De Arbol (Capsicum Annuum) means tree like in Spanish. The plant has thick, upright, woody stems and the chile itself is narrow, curved and bright red in color. Believed to be closely related to the pequin, the De Arbol is thin fleshed, with tannic, smoky, grassy flavor and searing heat. This chile has a heat range of 7.5 on the heat scale of 1-10. De Arbol Chiles are comparable to a Cayenne Pepper. Scoville heat units 15,000 to 30,000.
De Arbol is a hot chile and a staple in Southwest kitchens. Add some heat to your next salsa or Mexican dish. Be adventurous and add them to your next stew or chili along with the other spices. Add some heat to your next salsa or Mexican dish.
2 Tbsp coriander seeds
1 tsp black peppercorns
1 tsp cumin seeds
1 tsp fennel seeds
1/4 tsp ground turmeric
5 to 8 dried arbol chiles, stemmed
2 lemongrass stalks
3 Tbsp vegetable oil
1 lb boned, skinned chicken thighs, cubed
1 tsp shrimp paste
3 large shallots, thinly sliced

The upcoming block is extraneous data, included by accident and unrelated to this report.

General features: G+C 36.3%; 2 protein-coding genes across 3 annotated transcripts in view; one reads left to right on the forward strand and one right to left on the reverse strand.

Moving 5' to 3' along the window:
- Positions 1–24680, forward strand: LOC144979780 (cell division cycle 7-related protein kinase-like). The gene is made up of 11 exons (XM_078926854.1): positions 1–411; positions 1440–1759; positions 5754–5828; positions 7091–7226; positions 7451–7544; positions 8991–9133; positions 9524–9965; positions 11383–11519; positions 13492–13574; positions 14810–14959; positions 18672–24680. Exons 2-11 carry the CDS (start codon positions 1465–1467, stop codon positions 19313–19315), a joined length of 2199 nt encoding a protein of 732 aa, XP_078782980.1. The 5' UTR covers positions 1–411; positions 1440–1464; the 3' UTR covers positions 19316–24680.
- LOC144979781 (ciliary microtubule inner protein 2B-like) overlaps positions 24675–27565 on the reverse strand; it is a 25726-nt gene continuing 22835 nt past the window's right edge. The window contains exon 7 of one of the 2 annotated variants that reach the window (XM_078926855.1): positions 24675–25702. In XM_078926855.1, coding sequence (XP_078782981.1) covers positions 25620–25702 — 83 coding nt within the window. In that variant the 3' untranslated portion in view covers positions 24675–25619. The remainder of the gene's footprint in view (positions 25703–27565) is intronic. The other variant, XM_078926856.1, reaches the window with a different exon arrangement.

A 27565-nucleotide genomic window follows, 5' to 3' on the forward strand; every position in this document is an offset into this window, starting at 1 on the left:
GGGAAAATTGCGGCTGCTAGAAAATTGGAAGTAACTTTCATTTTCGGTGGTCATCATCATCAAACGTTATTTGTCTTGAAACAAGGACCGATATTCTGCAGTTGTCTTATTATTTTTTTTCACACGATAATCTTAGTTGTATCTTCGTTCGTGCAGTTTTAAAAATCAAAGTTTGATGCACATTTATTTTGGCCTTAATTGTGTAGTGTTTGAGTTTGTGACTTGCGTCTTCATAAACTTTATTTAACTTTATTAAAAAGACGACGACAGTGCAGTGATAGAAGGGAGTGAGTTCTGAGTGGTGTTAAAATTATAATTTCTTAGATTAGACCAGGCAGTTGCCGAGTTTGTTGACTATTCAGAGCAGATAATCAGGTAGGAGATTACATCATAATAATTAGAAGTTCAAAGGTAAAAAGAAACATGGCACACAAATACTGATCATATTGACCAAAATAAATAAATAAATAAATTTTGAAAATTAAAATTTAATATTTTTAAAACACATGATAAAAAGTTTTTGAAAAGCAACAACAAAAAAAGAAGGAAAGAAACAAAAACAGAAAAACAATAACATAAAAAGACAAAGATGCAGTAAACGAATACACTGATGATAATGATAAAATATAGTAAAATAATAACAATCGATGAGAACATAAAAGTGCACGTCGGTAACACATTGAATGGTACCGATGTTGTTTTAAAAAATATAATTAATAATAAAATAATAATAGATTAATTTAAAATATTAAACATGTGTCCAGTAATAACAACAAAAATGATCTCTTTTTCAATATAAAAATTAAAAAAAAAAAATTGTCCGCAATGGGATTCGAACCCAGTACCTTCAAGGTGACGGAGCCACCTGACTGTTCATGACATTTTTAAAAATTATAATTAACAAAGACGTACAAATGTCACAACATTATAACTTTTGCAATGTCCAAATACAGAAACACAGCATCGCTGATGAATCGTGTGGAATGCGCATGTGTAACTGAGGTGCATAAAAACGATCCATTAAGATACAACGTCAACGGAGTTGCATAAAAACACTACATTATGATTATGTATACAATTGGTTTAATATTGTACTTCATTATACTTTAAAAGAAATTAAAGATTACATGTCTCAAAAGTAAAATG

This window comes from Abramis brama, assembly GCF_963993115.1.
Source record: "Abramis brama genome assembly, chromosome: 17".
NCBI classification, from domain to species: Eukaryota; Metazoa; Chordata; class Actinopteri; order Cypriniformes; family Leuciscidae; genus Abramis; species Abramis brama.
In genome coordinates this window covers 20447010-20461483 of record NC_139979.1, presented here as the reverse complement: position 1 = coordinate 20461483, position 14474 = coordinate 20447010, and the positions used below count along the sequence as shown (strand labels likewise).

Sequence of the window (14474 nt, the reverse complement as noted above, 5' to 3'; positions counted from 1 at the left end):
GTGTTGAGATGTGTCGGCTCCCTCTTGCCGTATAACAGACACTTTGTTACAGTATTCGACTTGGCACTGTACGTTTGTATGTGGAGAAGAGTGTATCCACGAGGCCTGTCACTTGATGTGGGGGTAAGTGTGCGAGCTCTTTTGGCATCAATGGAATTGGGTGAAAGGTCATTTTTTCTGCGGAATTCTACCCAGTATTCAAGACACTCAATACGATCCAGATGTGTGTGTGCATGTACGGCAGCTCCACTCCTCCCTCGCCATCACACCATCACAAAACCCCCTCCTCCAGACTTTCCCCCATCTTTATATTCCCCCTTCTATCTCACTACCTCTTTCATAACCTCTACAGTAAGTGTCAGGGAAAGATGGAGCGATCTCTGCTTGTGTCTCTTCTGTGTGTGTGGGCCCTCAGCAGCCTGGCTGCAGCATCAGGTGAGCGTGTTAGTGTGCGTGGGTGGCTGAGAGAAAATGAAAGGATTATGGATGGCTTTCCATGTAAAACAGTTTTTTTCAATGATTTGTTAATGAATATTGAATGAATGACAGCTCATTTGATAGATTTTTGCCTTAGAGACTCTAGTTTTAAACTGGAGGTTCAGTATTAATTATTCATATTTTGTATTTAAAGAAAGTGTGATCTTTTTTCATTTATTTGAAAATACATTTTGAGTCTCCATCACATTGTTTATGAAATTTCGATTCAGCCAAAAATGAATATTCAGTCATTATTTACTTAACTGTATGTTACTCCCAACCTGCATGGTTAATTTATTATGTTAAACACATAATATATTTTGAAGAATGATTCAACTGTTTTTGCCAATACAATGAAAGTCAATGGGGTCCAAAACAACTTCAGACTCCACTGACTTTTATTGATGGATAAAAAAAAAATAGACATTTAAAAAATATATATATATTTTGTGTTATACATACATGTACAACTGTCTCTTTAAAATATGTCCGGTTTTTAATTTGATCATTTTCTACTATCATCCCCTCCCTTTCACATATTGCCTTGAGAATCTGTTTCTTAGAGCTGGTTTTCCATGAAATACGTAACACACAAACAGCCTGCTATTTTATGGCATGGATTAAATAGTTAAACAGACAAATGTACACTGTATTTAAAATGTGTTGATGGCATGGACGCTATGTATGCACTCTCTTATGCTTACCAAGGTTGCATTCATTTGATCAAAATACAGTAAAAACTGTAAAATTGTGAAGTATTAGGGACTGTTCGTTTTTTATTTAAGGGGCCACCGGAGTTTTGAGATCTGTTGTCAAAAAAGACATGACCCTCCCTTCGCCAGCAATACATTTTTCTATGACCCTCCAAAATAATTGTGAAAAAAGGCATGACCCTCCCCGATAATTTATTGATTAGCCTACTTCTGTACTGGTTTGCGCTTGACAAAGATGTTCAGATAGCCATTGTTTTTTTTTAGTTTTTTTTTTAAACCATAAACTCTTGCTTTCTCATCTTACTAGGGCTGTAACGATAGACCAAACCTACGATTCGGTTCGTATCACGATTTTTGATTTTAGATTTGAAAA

1 can (13.5 oz) coconut milk
1 qt reduced sodium chicken broth
2 tsp sugar
3 tsp kosher salt
1 cinnamon stick
6 oz mung bean sprouts, rinsed
8 oz wide rice noodles
1/3 cup fresh mint leaves, torn
1/3 cup fresh cilantro leaves, torn
Sambal oelek chili paste
Grind coriander, peppercorns, cumin, fennel, cloves, turmeric, and chiles coarsely in a spice grinder. Peel tough outer layers from lemongrass, then mash core with a meat mallet or small, heavy frying pan.
Heat oil in a large pot over medium heat. Add chicken, shrimp paste, shallots, and reserved spices and cook, stirring constantly, until fragrant, 2 minutes.
Pour in coconut milk, broth, sugar, and salt. Add cinnamon and lemongrass. Bring to a boil, then simmer, covered, 20 minutes.
Boil bean sprouts in a large pot of boiling water until softened, 2 minutes. Transfer sprouts to a bowl. Add noodles to pot and cook until firm, 4 minutes. Drain and rinse well.
Divide sprouts and noodles among 6 bowls. Ladle in soup (remove cinnamon and lemongrass) and top with mint and cilantro. Serve with limes and sambal.